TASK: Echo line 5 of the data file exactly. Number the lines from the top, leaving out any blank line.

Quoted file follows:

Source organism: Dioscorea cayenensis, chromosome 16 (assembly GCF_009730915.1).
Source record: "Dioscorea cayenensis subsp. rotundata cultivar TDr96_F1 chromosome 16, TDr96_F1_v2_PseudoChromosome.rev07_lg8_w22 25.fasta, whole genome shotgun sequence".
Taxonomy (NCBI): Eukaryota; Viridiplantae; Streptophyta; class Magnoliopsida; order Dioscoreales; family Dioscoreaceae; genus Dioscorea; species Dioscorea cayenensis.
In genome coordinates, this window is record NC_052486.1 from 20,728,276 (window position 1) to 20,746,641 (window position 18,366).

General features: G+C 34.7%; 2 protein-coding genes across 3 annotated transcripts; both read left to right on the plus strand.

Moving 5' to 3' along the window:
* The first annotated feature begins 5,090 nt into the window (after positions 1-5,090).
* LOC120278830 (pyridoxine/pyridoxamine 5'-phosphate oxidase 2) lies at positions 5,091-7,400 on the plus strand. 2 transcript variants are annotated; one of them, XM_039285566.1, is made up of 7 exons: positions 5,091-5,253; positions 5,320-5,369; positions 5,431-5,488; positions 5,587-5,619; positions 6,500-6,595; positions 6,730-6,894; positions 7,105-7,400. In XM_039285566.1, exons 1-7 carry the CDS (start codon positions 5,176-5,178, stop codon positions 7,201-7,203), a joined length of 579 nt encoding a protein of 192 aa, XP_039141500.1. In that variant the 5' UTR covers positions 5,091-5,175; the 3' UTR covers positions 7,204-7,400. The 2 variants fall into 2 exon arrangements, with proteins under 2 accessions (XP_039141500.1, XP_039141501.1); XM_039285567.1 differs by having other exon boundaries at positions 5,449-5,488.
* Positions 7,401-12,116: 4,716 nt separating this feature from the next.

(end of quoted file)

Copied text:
General features: G+C 34.7%; 2 protein-coding genes across 3 annotated transcripts; both read left to right on the plus strand.